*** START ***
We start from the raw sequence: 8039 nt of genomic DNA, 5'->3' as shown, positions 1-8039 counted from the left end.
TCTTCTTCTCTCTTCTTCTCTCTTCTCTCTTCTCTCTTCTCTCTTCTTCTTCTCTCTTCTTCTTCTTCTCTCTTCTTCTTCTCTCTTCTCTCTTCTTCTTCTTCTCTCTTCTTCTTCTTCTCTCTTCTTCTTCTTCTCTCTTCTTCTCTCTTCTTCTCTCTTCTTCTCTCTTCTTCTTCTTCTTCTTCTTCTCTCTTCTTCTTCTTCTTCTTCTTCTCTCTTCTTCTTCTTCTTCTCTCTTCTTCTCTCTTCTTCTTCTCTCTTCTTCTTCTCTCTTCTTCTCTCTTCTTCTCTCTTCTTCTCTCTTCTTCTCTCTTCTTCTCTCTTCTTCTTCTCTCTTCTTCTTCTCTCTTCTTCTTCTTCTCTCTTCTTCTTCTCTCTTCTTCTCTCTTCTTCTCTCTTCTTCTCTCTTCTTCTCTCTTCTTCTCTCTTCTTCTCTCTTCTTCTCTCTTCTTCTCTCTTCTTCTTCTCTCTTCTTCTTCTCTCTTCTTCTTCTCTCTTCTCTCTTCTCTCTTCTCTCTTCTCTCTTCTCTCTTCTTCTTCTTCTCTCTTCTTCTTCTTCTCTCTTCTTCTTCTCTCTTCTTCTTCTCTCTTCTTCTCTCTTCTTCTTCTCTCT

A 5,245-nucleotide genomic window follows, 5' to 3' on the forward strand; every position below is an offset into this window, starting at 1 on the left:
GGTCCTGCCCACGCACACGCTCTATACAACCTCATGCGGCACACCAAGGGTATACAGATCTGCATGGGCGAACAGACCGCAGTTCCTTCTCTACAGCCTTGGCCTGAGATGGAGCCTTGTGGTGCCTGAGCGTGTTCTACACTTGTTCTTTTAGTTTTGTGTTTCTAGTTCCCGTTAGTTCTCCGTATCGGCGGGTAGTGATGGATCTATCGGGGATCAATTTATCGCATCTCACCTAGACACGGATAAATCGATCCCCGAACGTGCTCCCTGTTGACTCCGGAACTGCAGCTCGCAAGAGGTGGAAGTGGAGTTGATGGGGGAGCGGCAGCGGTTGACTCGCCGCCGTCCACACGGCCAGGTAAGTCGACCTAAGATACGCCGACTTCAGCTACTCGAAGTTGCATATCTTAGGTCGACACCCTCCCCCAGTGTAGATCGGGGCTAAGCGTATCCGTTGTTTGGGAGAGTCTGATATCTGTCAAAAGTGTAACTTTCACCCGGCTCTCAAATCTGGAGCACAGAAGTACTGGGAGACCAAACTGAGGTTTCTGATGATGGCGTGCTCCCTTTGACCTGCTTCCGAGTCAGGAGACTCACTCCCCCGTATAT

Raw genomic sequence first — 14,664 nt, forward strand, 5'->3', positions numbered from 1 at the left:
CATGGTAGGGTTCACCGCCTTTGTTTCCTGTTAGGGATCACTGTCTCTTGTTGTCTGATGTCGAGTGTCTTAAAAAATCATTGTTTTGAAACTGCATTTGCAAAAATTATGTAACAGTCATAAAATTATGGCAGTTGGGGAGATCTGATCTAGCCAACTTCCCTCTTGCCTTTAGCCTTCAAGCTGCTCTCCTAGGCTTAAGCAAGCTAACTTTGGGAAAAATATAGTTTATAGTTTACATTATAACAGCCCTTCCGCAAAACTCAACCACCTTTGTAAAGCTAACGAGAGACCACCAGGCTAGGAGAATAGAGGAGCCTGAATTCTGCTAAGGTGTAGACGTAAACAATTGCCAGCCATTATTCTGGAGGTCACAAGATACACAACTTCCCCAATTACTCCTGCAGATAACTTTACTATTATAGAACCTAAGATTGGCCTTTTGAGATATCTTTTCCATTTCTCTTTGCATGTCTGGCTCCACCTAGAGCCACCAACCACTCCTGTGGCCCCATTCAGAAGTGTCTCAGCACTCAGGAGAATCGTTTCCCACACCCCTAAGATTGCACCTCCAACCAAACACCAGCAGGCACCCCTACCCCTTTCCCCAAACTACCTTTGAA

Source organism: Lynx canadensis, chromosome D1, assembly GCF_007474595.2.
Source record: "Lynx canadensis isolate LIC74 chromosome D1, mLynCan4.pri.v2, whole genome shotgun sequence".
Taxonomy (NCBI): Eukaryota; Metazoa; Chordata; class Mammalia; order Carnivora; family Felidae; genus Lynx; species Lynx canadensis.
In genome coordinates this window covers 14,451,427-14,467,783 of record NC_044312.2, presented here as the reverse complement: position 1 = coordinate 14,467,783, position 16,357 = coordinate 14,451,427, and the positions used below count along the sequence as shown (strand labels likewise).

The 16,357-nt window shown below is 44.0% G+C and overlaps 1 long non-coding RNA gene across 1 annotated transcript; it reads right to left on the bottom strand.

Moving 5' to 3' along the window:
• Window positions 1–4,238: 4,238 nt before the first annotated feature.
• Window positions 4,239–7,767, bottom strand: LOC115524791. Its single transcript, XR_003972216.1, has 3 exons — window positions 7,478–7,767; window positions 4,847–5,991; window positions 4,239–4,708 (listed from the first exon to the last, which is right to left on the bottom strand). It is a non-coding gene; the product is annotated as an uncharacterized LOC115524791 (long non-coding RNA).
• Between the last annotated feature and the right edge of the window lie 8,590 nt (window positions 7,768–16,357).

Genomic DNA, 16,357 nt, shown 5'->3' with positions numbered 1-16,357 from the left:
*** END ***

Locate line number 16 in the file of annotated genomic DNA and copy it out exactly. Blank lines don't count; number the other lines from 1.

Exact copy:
Genomic DNA, 16,357 nt, shown 5'->3' with positions numbered 1-16,357 from the left: